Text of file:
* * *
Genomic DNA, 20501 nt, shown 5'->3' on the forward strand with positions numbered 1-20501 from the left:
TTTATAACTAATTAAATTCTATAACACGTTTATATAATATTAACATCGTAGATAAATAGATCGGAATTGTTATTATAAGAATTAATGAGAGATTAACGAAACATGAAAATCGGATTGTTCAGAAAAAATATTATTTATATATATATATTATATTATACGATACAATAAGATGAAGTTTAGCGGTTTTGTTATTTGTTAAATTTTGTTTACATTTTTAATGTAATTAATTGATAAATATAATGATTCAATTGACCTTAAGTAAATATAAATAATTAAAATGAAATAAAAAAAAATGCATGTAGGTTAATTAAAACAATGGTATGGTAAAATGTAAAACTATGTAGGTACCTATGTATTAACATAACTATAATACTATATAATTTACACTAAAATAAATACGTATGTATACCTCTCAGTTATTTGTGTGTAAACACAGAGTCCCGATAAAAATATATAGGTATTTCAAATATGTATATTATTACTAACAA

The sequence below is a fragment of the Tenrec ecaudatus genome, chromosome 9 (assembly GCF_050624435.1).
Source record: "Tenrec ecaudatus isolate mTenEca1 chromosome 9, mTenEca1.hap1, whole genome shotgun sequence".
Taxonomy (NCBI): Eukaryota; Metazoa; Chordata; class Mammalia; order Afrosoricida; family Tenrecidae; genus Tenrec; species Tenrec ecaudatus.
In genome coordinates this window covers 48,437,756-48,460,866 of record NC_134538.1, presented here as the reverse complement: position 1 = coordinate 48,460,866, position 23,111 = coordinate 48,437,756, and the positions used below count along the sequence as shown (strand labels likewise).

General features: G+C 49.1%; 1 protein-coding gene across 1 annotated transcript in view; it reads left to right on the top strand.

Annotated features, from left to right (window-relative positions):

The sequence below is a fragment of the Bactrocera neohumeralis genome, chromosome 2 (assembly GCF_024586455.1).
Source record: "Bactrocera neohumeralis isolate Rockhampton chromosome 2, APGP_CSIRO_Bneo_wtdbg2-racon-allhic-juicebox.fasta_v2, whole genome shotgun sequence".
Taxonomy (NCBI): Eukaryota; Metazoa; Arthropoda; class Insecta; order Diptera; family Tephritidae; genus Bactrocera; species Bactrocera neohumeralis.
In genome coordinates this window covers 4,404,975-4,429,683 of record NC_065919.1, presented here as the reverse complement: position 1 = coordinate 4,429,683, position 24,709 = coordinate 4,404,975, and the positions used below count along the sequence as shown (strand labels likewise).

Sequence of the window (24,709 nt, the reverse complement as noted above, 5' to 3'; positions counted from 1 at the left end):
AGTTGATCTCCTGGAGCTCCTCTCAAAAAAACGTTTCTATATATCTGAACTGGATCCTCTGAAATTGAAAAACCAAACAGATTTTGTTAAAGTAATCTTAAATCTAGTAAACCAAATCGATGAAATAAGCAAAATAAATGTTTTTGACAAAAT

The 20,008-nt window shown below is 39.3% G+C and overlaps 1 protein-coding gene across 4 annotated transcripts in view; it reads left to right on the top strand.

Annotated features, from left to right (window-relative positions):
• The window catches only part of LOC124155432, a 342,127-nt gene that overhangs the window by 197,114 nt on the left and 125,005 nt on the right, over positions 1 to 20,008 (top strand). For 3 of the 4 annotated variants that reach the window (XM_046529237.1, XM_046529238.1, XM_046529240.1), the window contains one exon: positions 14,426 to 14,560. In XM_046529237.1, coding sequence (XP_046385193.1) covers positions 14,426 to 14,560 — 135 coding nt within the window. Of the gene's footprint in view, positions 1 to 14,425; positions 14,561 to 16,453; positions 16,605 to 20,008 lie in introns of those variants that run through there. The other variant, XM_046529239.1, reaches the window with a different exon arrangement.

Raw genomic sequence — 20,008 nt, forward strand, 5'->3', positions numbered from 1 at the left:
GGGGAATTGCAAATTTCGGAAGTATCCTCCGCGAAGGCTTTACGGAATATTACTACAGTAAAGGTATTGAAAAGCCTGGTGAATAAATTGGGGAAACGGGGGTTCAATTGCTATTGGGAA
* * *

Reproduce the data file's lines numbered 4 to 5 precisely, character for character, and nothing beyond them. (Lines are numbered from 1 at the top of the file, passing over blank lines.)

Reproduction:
Source record: "Tenrec ecaudatus isolate mTenEca1 chromosome 9, mTenEca1.hap1, whole genome shotgun sequence".
Taxonomy (NCBI): Eukaryota; Metazoa; Chordata; class Mammalia; order Afrosoricida; family Tenrecidae; genus Tenrec; species Tenrec ecaudatus.